by C. Familton
TRST is the debut album from Robert Alfons and Maya Postepski, otherwise known as Toronto‘s Trust. Postepski is also a member of Austra and the music she creates here isn’t a million miles from the gothic electronic pop of that band.
The key difference lies in the vocals of Alfons who resembles a vampiric ghostly figure intoning soulless vocals over the album’s neon synth pulse. From Alfons’ voice to the bizarre cover artwork featuring a sad and wasted goth there is a sense of artifice about the album but as the songs bite into your memory cells Trust’s digital sleaze begins to make more sense. Musically this is well worn synth territory that bands like Depeche Mode and Real Life pioneered but mixed with a Euro trance and dark rave aesthetic that sets it aside from the grand electronic gestures of bands like Zola Jesus and Light Asylum. Candy Walls is the closest Trust come to the early electro innocence of a band like Depeche Mode and amid the bleeps and migraine synth wobbles it stands out as their most mature and rewarding moment.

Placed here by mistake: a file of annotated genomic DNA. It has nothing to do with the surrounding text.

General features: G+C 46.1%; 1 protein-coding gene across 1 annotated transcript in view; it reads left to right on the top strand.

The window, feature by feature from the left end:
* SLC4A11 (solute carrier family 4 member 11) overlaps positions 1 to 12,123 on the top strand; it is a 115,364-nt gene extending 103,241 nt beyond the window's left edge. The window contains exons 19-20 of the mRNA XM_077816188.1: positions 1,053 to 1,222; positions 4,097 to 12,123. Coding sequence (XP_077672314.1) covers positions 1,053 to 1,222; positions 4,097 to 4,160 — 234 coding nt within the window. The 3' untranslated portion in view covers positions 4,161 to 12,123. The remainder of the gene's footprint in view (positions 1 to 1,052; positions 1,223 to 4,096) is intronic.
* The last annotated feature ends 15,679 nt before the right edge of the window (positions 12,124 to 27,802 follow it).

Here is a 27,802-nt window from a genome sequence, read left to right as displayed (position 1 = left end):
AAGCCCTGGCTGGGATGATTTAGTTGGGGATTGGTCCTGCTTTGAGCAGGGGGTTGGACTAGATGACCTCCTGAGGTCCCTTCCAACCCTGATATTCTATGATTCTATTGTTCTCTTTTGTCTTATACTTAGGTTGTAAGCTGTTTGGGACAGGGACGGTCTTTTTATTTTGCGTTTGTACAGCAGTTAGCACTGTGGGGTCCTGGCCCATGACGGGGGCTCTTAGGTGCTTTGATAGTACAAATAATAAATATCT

For the most part Trust sound like the dark side of Pet Shop Boys or a psycho-sexual Erasure with only Alfons’ voice taking the music to a different and unsettling place. The erotic industrial disco of This Ready Flesh sounds like Max Headroom getting hot under his pixels while Chrissy E is pure camp dance-floor glitter and pomp. At fifty minutes the premise of TRST is stretched way too thin but there are many moments where the strength of songwriting matches their ambition and art and their dour dance becomes an enticing guilty pleasure.
this review was first published in Drum Media